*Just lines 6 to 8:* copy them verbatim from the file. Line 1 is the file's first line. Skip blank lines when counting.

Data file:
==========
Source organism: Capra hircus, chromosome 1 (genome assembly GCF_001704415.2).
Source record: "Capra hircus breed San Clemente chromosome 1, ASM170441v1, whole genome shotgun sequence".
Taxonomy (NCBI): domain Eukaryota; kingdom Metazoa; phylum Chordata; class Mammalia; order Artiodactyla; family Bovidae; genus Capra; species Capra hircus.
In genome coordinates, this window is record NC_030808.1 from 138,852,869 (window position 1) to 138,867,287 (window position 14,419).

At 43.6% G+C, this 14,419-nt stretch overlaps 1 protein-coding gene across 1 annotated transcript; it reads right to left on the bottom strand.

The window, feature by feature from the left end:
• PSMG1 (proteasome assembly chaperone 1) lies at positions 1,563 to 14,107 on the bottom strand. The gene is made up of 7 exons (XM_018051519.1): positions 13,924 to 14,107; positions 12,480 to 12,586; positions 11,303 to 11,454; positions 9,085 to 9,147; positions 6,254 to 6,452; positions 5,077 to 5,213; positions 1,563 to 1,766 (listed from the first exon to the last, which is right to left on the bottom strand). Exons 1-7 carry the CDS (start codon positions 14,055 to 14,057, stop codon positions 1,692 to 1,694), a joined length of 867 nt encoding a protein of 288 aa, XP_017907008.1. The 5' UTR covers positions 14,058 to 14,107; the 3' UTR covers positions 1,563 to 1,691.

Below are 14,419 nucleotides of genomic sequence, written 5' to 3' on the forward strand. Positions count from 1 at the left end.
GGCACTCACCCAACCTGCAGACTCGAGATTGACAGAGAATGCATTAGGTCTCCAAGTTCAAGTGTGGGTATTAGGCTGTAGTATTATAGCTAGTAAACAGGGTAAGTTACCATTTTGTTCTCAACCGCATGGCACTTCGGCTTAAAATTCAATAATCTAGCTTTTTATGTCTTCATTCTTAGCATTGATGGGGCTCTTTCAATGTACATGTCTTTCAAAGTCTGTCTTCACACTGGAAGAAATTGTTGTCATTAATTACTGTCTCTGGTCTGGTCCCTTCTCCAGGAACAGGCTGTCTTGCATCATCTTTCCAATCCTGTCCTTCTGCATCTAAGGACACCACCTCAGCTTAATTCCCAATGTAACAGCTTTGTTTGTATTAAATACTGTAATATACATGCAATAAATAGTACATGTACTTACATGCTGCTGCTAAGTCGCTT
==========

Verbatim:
The window, feature by feature from the left end:
• PSMG1 (proteasome assembly chaperone 1) lies at positions 1,563 to 14,107 on the bottom strand. The gene is made up of 7 exons (XM_018051519.1): positions 13,924 to 14,107; positions 12,480 to 12,586; positions 11,303 to 11,454; positions 9,085 to 9,147; positions 6,254 to 6,452; positions 5,077 to 5,213; positions 1,563 to 1,766 (listed from the first exon to the last, which is right to left on the bottom strand). Exons 1-7 carry the CDS (start codon positions 14,055 to 14,057, stop codon positions 1,692 to 1,694), a joined length of 867 nt encoding a protein of 288 aa, XP_017907008.1. The 5' UTR covers positions 14,058 to 14,107; the 3' UTR covers positions 1,563 to 1,691.

Below are 14,419 nucleotides of genomic sequence, written 5' to 3' on the forward strand. Positions count from 1 at the left end.